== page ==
All the Grub Street cities are taking a look at how the world of food changed in 2012 in their respective metropoli. From a weirdly ubiquitous fruit to a hilarious new sub-profession, here are the trends that we saw, and where necessary, what we can do to discourage them from spreading any further. Check out our colleagues' lists throughout the day to see what life is like in other parts of Foodlandia.
Enormous is the new normal.
The perfect restaurant of the year is an aircraft hangar with a woodburning pizza oven. (We can think of at least two: Nellcôte and Balena.) Randolph Street alone must have added a thousand seats this year, and then there's megasteakhouse Del Frisco, which is applying for nation status at the U.N. We wonder how well some of the concepts will really work out (we weren't really sure the scene needed a new Moto five times as big, but there Baume & Brix is). Yet everything seems packed night after night, except maybe Alhambra. Maybe instead of worrying about restaurants, we should start to wonder if grocery stores can survive this much dining out.
...And Little is Back!
Two places with "Little" in their name opened in the last couple of weeks. Places like Found and Gather promise a dining experience as intimate as a hug from grandma in fact, one of our favorite new spots is actually named for a grandma. Chefs are cooking right in front of you, and not because you're at Benihana. Cozy is the new cavernous.
Yuzu? Whozu? Ubiquizu!
Has anyone ever actually seen a yuzu? Do we have proof that it's an actual fruit and not invented, like Crunchberries? Yet it was the flavor on menus everywhere, a replacement for lemon that added the same tartness but was strangely different. As in, actually, less distinct and interesting, frankly. We're not going to say it has no place on menus, but we regard it with suspicion if you're going to use it, it better be better than just squeezing a lemon over something like chefs have been doing, for good reason, since Rome ruled the Mediterranean.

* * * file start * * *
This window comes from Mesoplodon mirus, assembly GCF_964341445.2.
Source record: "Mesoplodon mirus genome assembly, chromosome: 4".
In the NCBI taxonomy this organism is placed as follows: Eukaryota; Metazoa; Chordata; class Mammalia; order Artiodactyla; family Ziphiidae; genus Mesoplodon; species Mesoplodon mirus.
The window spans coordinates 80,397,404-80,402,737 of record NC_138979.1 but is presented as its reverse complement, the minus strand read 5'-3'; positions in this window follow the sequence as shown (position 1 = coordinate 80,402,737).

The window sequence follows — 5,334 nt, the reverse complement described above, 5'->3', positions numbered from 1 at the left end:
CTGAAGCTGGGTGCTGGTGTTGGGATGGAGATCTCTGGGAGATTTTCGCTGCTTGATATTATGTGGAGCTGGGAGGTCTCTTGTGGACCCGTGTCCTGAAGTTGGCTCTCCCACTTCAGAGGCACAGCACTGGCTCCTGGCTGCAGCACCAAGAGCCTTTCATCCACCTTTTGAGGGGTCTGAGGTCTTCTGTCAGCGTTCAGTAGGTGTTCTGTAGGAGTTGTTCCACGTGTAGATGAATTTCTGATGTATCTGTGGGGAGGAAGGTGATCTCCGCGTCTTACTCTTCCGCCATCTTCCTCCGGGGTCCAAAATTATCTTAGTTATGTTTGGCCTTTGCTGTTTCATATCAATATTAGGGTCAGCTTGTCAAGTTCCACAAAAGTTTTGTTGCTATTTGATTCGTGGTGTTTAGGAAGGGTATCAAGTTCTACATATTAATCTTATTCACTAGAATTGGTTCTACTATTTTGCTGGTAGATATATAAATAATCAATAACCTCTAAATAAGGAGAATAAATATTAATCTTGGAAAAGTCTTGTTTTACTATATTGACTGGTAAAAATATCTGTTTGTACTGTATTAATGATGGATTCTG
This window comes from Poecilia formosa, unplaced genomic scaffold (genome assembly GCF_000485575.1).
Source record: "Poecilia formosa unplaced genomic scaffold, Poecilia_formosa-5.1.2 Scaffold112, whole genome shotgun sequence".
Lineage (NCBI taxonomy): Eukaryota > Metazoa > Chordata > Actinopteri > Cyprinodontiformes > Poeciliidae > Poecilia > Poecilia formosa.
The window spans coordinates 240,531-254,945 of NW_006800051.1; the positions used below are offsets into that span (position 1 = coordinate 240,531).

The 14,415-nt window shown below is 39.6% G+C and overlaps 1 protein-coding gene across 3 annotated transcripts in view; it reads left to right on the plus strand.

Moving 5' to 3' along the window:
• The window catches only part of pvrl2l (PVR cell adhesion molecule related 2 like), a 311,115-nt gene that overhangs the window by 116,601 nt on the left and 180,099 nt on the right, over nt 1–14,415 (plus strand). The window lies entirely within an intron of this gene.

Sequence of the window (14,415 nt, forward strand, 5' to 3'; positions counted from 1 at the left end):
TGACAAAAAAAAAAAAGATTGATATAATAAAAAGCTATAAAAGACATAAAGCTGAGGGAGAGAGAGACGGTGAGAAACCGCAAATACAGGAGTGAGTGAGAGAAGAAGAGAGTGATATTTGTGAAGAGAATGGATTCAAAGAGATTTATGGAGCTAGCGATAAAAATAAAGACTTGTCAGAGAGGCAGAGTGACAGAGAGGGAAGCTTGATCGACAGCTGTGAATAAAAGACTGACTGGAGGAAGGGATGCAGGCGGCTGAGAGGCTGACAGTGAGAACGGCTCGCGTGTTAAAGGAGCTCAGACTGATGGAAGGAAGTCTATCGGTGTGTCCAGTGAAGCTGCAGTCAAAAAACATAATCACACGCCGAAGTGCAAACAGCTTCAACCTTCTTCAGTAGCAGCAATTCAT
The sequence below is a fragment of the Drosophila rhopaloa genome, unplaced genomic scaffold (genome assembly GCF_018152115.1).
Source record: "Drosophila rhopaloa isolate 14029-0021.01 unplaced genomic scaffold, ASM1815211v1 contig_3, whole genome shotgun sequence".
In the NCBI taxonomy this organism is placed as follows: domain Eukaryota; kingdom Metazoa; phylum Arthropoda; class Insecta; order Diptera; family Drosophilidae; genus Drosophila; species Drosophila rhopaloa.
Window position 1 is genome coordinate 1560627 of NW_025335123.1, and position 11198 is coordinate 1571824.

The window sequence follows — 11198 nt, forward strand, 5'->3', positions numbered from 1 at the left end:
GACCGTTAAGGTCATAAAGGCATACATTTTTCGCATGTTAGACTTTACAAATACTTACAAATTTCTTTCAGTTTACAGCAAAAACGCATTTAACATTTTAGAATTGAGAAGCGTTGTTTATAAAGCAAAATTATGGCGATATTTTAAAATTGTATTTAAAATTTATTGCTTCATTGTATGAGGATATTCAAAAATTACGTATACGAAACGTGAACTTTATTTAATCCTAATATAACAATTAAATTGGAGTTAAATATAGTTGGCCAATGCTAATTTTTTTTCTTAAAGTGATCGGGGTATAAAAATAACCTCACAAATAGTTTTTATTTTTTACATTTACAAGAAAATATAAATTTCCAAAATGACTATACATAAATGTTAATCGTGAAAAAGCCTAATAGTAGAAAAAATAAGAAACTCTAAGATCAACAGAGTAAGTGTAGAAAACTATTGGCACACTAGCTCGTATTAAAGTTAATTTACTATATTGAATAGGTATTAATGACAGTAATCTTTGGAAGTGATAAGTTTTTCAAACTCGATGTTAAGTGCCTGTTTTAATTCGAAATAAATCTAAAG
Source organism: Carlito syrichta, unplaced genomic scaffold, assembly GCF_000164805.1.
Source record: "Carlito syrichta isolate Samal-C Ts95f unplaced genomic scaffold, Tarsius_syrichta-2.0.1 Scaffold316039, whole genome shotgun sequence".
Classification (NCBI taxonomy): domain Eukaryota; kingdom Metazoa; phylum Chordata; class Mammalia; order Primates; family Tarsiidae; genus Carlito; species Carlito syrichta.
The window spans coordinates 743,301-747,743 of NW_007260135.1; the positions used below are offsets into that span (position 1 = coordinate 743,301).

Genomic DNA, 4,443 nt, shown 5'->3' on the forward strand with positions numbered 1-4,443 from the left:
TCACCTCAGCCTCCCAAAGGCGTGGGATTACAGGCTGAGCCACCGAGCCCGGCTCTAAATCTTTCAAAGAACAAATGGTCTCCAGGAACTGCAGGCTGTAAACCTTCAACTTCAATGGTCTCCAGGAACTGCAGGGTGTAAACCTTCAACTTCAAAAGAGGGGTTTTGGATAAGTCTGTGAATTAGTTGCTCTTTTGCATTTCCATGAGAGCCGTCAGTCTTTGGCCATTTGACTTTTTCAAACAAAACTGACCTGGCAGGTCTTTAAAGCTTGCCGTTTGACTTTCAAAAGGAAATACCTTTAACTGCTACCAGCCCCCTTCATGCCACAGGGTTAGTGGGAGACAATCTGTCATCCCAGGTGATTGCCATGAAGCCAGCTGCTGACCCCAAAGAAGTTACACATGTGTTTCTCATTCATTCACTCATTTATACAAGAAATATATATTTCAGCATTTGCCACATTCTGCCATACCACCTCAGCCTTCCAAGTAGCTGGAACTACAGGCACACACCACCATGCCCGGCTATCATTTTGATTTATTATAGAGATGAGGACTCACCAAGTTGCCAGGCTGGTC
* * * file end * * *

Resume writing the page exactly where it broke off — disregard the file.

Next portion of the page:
Cocktails got real serious.
Remember when it was a novelty to have a place that made its own bitters and made old drinks out of the Savoy bar guide? Now they do that at McDonald's. There are cocktail "programs" everywhere. And frankly, more than a few of them are mixing sugary slush, lollipops in a glass. Let us honor the good bars and mixologists. Let us order a beer at the rest.
We know exactly when we first heard the term Ice Chef, because we have it on video Craig Schoettler was showing us the ice kitchen at The Aviary and introduced us to the perfectly named Micah Melton, who was then responsible for making The Aviary's many shapes and flavors of cubes. The thing that a lot of people don't get, though, is... the guys in Achatz's world are funny. They take their craftsmanship super-seriously, but they know they're providing you with an over-the-top experience, and they have fun with taking it to the Nth degree. So ice chef was a tongue-in-cheek term that quickly became way, way too self-serious. Look, you don't have an ice program, you don't have an ice chef. You have frozen water, the same as an ice rink or a popsicle. Get over it.
We're All Turning Into Uncle Sid.
What was food about, more than anything last year? Comfort. Simplicity. Deli food from Brendan Sodikoff. Chocolate chip cookies and milk from both Graham Elliot and the Baume & Brix guys (which means, in both cases, the descendants of Trotter are feeding us like June Cleaver). Who are we eating like? Uncle Sid, who didn't want any of that froofaraw and just wanted his steak and mashed potatoes or his knishes. We name our kids Max and Sam and Isaac, we wear porkpie hats, we pickle everything, and we eat Jewish comfort food in fine dining spots. We've been taken over by the Uncle Sids.